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Glaciers flow more slowly as they melt

It would seem that as glaciers melt and lose mass, they would begin to flow more quickly. However, a new study based on 30 years of satellite imagery has revealed that this is not the case. The researchers have demonstrated that the rate at which thinning glaciers move through the mountains of Asia has actually slowed down.

The high-altitude ice fields across mountains in Asia hold the largest freshwater reserve outside of the polar regions, which is why this area is sometimes referred to as the “third pole.” Over 1.3 billion people in Asia depend on the 10 major river systems that are supported by the third pole.

Although satellite observations have shown that Asia’s high-mountain glaciers have been melting and losing mass for the last decade, it has remained unclear how this thinning affects the movement of the glaciers.

The purpose of the study, which was led by Amaury Dehecq from NASA’s Jet Propulsion Laboratory, was to gain a better understanding of what regulates the speed of glacial motion. This could help scientists predict how melting glaciers will impact fresh water supplies and sea-level rise.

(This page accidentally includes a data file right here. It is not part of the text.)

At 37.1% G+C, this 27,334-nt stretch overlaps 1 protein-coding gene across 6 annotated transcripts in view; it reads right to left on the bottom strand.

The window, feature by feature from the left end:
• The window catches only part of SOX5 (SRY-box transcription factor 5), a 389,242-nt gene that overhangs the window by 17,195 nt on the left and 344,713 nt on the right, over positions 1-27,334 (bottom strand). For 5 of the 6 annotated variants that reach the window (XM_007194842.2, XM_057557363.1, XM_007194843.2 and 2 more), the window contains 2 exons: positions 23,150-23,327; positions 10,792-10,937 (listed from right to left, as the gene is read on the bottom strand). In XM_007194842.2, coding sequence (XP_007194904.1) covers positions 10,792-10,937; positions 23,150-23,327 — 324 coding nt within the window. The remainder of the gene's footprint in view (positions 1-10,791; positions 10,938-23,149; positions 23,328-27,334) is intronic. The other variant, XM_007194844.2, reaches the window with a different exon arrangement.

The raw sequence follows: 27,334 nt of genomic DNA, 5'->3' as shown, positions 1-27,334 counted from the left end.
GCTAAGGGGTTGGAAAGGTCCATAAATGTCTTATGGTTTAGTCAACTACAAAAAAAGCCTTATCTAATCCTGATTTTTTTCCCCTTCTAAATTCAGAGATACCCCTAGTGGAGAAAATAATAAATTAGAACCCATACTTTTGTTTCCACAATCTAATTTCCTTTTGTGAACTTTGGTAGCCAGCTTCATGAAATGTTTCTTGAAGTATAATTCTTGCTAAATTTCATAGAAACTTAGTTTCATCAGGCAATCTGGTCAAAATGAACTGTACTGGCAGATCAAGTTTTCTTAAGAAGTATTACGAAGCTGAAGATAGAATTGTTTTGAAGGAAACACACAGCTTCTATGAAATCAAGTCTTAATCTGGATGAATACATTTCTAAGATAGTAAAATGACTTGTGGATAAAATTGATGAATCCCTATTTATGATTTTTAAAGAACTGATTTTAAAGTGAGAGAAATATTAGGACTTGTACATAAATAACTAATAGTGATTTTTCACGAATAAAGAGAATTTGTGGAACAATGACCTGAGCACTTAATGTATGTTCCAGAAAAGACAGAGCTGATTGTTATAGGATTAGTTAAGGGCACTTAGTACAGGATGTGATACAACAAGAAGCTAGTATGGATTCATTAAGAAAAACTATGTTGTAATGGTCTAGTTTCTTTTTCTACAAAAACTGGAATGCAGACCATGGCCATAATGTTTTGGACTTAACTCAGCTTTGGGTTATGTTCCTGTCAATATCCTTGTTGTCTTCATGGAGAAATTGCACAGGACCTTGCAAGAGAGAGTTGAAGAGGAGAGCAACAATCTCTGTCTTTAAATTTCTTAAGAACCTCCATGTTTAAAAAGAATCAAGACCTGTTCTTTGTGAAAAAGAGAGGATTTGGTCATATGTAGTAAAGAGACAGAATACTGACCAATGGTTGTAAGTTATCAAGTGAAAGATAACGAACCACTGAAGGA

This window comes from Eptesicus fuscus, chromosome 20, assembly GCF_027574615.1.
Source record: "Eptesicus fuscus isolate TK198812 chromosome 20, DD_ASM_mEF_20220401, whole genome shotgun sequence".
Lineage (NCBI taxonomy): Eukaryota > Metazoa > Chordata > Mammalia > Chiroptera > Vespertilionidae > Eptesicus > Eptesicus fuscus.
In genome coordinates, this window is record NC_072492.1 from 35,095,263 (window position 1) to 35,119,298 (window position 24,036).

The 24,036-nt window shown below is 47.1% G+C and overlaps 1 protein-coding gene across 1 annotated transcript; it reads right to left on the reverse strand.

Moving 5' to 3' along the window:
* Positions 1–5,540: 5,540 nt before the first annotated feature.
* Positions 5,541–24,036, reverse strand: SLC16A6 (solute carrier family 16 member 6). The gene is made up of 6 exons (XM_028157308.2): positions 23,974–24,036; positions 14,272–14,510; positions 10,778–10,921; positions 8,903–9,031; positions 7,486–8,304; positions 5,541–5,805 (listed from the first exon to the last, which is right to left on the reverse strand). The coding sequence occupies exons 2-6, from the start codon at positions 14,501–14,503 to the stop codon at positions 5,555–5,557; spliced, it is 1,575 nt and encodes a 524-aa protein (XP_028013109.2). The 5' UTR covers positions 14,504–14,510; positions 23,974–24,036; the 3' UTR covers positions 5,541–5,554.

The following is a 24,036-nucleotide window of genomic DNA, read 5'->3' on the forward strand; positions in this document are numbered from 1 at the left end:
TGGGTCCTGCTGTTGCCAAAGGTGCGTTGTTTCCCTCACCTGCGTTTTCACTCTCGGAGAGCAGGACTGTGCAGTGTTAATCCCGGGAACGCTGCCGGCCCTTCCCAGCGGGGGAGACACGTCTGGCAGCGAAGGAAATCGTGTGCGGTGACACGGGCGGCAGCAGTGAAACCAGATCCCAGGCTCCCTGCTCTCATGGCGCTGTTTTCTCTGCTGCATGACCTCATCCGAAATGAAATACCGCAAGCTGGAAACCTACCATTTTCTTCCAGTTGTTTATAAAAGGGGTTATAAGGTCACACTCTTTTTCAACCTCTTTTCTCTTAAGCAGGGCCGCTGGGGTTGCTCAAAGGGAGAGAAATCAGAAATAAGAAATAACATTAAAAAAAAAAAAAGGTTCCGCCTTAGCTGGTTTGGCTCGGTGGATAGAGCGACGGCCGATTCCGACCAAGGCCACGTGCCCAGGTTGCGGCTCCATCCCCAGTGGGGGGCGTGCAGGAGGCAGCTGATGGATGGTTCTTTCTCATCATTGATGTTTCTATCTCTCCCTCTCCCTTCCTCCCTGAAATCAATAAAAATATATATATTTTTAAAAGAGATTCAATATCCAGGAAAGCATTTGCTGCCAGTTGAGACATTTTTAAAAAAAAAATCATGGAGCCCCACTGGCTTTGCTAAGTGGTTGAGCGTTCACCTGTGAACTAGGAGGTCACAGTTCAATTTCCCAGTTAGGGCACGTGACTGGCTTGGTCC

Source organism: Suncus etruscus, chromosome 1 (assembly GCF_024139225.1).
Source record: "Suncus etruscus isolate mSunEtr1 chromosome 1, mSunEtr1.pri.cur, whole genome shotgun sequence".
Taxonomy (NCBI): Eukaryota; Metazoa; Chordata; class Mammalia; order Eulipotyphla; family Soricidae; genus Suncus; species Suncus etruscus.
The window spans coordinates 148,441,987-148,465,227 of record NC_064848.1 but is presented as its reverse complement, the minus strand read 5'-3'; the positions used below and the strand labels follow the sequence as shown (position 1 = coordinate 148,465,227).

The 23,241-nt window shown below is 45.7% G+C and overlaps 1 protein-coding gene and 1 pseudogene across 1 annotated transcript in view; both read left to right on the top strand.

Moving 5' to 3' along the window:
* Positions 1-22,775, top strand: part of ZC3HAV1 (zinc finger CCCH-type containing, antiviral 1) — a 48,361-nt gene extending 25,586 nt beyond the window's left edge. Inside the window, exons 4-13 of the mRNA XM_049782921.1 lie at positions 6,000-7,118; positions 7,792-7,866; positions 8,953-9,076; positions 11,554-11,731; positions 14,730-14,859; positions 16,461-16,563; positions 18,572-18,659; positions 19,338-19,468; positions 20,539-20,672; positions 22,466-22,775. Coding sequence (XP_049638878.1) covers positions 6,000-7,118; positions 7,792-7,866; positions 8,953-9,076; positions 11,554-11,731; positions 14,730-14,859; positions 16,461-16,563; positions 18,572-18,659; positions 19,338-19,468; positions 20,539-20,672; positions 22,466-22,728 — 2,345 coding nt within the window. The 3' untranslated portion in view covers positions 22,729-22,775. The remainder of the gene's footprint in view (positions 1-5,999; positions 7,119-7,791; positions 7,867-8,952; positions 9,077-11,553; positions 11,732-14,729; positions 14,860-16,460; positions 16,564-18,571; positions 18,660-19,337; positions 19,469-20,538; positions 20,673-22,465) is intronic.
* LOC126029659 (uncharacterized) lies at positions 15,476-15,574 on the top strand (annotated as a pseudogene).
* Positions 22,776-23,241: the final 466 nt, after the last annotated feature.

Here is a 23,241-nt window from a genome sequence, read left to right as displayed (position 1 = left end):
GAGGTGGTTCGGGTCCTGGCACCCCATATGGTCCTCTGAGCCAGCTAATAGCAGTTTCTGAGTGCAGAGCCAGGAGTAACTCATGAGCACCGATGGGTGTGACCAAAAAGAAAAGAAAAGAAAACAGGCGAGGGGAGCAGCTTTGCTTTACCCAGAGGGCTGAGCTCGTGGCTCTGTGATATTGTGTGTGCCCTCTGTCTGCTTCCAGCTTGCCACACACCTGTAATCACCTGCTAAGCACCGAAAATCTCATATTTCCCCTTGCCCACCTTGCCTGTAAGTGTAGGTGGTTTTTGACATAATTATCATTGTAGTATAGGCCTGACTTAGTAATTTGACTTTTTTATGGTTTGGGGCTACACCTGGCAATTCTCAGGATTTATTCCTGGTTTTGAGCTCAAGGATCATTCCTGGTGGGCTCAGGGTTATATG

The team analyzed nearly two million pairs of Landsat satellite images captured between 1985 and 2017 and used automatic feature tracking to measure the distance that the glaciers had moved. The results showed that the thinner the glacier, the slower it had flowed.

This slowdown can be explained, in part, by gravity. As a glacier loses mass, its gravitational pull is weakened. The scientists noted that in a few cases where glaciers had thickened, the rate of their motion slightly increased.

“What’s surprising about this study is that the relationship between thinning and flow speed is so consistent,” said Noel Gourmelen from the University of Edinburgh. “These findings should help us better understand how glaciers behaved in the past and better project their contribution to water availability and sea level as they respond to climate change.”

“Being able to monitor these remote regions from space over long periods of time is extremely important to understand what is happening. We also now have Europe’s Copernicus Sentinel missions, which also play a crucial role in this kind of monitoring.”

By Chrissy Sexton, Staff Writer
Image Credit: NASA/USGS/University of Edinburgh/ETH Zurich/contains modified Copernicus Sentinel data (2018)

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